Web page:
Merzbow – Music for Bondage Performance

Dark Ambient, Musique concrète, Noise


Far from the cacophonous harsh noise Merzbow is best known for, Music for Bondage Performance is a series of ominous dark ambient pieces. This is a frightening, labyrinthine dungeon of an album, effectively transporting listeners to its depraved, unhinged world. The only misstep is the closer, which, at a whopping 26 minutes, is overlong.


Merzbow – Venereology

Harsh Noise


My problem with a lot of metal music is that though it attempts to be frightening and heavy, it inevitably, due to the inherent trappings of the genre, capitulates some aggression to melody; viz., it cannot holistically inhabit the world it attempts to embody because it still, on some level, wants to be heard.

Harsh noise, alternately, sacrifices no fury. It doesn’t blanket its intentions via traditional structures and melodic progressions and, in that way, is a purer, more honest statement. Venereology is among harsh noise’s best releases; certainly, it stands out even in Merzbow’s massive discography. Masami Akita’s take on metal, the album is incredibly loud and aggressive, and will inevitably drive the majority of listeners in the opposite direction – but isn’t that what real anger is supposed to do?

Speak the Truth… Even If Your Voice Shakes – Everyone You Love Will Slip Away from You

Pop Punk, Punk Rock

Pop-punk can never be good, because what is innate in the genre is bad in and of itself. Trying to make a good pop-punk album is like trying to build a working clock from faulty blueprints. Everyone You Love Will Slip Away from You (I just winced from typing that), featuring Senses Fail’s Buddy Nielsen and three guys from Finch, is another in a long series of bad pop-punk records.

The more I think about this album, the more I hate it. I can only imagine the thought behind it: hey guys, let’s play sonic refuse that sounds like it was recorded ten years ago – and it wasn’t even good then! The butt-clenchingly bad band name and album title compound the atrocity, as do Nielsen’s preachy, whiny ‘lyrics’ that I can only assume were compiled from entries in his third grade diary.


Paysage d’Hiver – Nacht

Atmospheric Black Metal, Dark Ambient


This is the weakest Paysage d’Hiver album I’ve heard so far. Though it features some great atmospheric sections, and I commend Wintherr for trying something new (it’s themed after night instead of winter), this just doesn’t grab me like some of his other records. This is mostly due to the repetitiveness of the material; “Finsternis, Tod und Einsamkeit” is the worst offender, consisting of an unchanging guitar riff played over and over for sixteen minutes. It’s a shame that these songs are dragged on for too long, causing the listener to lose interest and, as a result, that aforementioned atmosphere to dissipate.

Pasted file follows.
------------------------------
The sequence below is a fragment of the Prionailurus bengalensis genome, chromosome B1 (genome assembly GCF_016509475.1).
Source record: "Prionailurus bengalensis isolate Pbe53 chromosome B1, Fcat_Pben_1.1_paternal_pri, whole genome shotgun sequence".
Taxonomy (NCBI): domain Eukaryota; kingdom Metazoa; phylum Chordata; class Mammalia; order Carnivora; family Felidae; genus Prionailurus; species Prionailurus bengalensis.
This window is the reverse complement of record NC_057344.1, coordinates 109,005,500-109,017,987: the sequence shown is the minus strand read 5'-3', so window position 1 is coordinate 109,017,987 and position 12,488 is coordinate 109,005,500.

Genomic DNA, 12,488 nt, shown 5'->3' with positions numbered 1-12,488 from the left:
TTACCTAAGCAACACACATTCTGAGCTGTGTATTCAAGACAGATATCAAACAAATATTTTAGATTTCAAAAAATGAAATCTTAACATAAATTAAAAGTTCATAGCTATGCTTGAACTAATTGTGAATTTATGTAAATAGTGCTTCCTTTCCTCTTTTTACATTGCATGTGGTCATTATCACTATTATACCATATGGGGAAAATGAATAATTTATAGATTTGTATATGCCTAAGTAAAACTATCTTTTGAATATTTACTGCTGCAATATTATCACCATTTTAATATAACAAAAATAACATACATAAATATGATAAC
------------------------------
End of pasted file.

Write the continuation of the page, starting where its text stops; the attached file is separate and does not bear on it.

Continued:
Buckethead – Bucketheadland 5-13 10-31

Avantgarde Metal, Guitar Virtuoso


If you’re expecting something akin to either of the previous Bucketheadland records, then prepare to be disappointed. Instead of voice sample-laden heavy metal audio tours through his abusement park, Big B has released a sporadic, half-hour instrumental album consisting of two lengthy tunes that feature short song fragments glued together. Though there’s a certain off-center logic to the proceedings, that doesn’t mean the tracks feel fulfilling. Rather, I’m left disoriented, wishing these often great but consistently microscopic ideas had been expanded upon.

Frank Sinatra – The Frank Sinatra Christmas Collection

Christmas Music, Vocal Jazz


Despite being recorded at various points between 1957 and 1991, what’s consistent is Frank’s performance. He sings these tunes so well – his astounding enunciation is especially noticeable.  A couple of the tracks are clunkers (“I Wouldn’t Trade Christmas,” “The Twelve Days of Christmas”), but they’re charming in their earnestness. The two duets with Bing Crosby (“Go Tell It on the Mountain”, “White Christmas”) are fun, if haphazardly arranged.

Frank Sinatra – Ultimate Sinatra

Vocal Jazz


There are single-disc and quad-disc versions of this release. The single CD release features 26 songs, while the four CD box set contains 100 (plus an 86-page booklet). I have the quad disc set, and it lives up to the ‘Ultimate Sinatra’ title. Most of Sinatra’s best tracks are present (“My Way,” “Ol’ Man River,” “In the Wee Small Hours of the Morning”), and there is also a previously unreleased rehearsal of “The Surrey with the Fringe on Top.”

If you’re new to Sinatra, there’s no better place to start than this. You get 100 tracks that span the gamut of his career and display his legendary voice in many facets.